Next Sebastian rolls a phase 3 cube – the phase 3 sound cubes are used to add the ‘fun factor’ and Sebastian is challenged to read words using the grapheme the cube lands on.

Finally Sebastian makes up various phase 3 words using the magnetic tiles.

Guide Activities 3a, 3b and 3c – pages 23 & 24. Using appendix 4.

 

Reading simple captions (Phase 3)

Anaya reads phase 3 captions at home written onto the wipeboard by her mum. The captions are sentences specifically put together so that children can practise reading real sentences which use phase 3 graphemes. The phase 3 captions are within the HSC guide.

Guide Activity 3d – page 24. Using Appendix 4.

Articulation of all phase 2 and phase 3 phonemes (Phase 4)

Devan’s mother rapidly flashes through all the phase 2 and phase 3 graphemes making sure that Devan has instant recognition and correct articulation of the learnt sounds. Before commencing onto Phase 4, it is helpful for children to have consolidated and learnt all of these sounds.

Guide Activity 2a – page 21

Reading and making CVCC/CCVC words (Phase 4)

This video clip shows Devan making CVCC and CCVC words. The parent encourages further reading of CVCC/CCCV words by asking Devan which words are ‘real’ and which ones are ‘nonsense’.

Children can also play the ‘Buried Treasure’ online game putting ‘real’ words into the treasure chest and nonsense words into the bin.

Variation of Guide Activity 3b, page 23. Using Appendix 5.

CVCC/CCVC segmentation and spelling  (Phase 4)

Anaya reads and makes different CVCC/CCVC words using the magnetic wipeboard.

Guide Activity 3b – page 23. Using Appendix 5.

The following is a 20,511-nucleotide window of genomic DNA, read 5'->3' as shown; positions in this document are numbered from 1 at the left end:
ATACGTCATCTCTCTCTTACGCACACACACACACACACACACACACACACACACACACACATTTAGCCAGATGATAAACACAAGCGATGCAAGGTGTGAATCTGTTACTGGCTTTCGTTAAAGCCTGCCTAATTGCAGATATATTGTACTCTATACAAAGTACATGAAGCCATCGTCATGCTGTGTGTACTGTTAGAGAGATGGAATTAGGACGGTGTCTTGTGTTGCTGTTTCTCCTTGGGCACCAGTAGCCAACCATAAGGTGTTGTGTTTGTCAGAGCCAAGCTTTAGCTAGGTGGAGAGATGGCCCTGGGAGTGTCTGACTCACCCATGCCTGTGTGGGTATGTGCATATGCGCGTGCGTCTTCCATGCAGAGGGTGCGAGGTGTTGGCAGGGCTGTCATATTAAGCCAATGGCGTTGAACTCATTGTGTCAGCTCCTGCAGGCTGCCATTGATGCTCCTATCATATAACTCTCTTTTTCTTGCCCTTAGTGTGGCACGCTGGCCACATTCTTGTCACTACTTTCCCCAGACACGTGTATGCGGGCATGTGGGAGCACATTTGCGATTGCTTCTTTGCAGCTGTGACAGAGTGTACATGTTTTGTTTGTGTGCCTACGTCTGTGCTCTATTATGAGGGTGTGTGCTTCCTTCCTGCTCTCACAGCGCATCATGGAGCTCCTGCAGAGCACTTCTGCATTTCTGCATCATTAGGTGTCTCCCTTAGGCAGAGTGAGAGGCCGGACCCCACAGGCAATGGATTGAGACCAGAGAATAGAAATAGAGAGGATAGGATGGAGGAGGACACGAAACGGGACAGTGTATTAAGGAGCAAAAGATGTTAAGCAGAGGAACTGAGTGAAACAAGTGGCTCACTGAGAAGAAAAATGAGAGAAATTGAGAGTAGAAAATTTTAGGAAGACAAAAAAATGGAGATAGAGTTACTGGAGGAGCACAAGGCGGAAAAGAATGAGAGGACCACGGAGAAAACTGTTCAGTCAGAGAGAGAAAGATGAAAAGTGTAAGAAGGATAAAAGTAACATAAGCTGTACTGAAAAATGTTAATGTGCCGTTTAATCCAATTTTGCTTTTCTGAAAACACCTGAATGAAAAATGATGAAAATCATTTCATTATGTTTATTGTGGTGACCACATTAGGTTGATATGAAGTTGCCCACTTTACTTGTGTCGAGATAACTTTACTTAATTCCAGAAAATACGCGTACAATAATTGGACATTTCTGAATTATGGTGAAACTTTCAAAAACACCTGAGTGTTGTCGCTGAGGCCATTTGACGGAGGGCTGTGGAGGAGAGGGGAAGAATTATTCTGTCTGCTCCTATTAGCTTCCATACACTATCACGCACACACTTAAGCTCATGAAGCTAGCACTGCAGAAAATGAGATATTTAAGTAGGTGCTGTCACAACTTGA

Writing room signs (Phase 4)

This is a video clip showing a parent helping their child to write words and captions by blending learnt sounds together. Devan practises writing room signs of his own choosing, and then puts them up around the house (with blu tac).

Variation of Guide Activity 3d, page 24. 

Reading a book aloud to your child  (All phases)

Mollie & Anaya are listening to picture books being read aloud to them. The clips here demonstrates how a parent can ask various questions before, during and after reading a picture book to help engage children and develop understanding. The ‘Comprehension Questions’ that parents could ask their children is contained within the HSC guide.

Guide Activity Type 1. Using Appendix 1.

Supporting your child to read aloud (All phases)

In this video Anaya reads aloud a reading scheme book (Oxford Reading Tree – Stage 4). Anaya’s mother supports her reading using some useful strategies (some of which are highlighted in the video). The full range of support strategies that a parent might use when supporting their child to read aloud is contained within the HSC Reception Reading guide.

Guide Activity Type 5, page 29.

The DfES Letters and Sounds video clips are crown copyright and shown here under the Open Government Licence.